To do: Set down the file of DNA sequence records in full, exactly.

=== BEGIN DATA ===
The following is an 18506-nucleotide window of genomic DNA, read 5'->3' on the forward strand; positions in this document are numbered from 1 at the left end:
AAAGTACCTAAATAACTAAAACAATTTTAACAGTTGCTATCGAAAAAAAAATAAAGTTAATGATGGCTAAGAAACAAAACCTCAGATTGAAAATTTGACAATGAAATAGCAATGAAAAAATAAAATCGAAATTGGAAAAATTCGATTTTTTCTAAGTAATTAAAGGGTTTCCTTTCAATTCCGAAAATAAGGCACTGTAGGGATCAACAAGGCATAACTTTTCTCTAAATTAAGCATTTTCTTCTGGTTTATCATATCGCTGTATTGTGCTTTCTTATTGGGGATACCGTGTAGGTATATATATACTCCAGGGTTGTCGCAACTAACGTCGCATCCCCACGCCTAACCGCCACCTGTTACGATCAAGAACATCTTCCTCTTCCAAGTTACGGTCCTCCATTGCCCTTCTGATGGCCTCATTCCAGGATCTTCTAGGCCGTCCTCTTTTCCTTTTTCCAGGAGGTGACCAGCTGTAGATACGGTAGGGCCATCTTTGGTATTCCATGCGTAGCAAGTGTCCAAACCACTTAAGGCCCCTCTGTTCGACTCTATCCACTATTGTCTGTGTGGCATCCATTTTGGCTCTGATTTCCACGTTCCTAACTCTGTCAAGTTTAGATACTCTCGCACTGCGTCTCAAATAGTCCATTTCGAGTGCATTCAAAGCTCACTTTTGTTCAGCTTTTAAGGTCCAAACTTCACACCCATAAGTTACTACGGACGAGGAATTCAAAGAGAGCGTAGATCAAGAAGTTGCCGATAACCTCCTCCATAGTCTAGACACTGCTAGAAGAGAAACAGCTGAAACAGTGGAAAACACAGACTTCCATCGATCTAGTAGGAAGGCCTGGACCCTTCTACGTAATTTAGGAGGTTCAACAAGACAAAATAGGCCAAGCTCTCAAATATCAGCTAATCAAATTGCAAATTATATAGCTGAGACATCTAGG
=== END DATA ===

The following is an 18506-nucleotide window of genomic DNA, read 5'->3' on the forward strand; positions in this document are numbered from 1 at the left end:
AAAGTACCTAAATAACTAAAACAATTTTAACAGTTGCTATCGAAAAAAAAATAAAGTTAATGATGGCTAAGAAACAAAACCTCAGATTGAAAATTTGACAATGAAATAGCAATGAAAAAATAAAATCGAAATTGGAAAAATTCGATTTTTTCTAAGTAATTAAAGGGTTTCCTTTCAATTCCGAAAATAAGGCACTGTAGGGATCAACAAGGCATAACTTTTCTCTAAATTAAGCATTTTCTTCTGGTTTATCATATCGCTGTATTGTGCTTTCTTATTGGGGATACCGTGTAGGTATATATATACTCCAGGGTTGTCGCAACTAACGTCGCATCCCCACGCCTAACCGCCACCTGTTACGATCAAGAACATCTTCCTCTTCCAAGTTACGGTCCTCCATTGCCCTTCTGATGGCCTCATTCCAGGATCTTCTAGGCCGTCCTCTTTTCCTTTTTCCAGGAGGTGACCAGCTGTAGATACGGTAGGGCCATCTTTGGTATTCCATGCGTAGCAAGTGTCCAAACCACTTAAGGCCCCTCTGTTCGACTCTATCCACTATTGTCTGTGTGGCATCCATTTTGGCTCTGATTTCCACGTTCCTAACTCTGTCAAGTTTAGATACTCTCGCACTGCGTCTCAAATAGTCCATTTCGAGTGCATTCAAAGCTCACTTTTGTTCAGCTTTTAAGGTCCAAACTTCACACCCATAAGTTACTACGGACGAGGAATTCAAAGAGAGCGTAGATCAAGAAGTTGCCGATAACCTCCTCCATAGTCTAGACACTGCTAGAAGAGAAACAGCTGAAACAGTGGAAAACACAGACTTCCATCGATCTAGTAGGAAGGCCTGGACCCTTCTACGTAATTTAGGAGGTTCAACAAGACAAAATAGGCCAAGCTCTCAAATATCAGCTAATCAAATTGCAAATTATATAGCTGAGACATCTAGG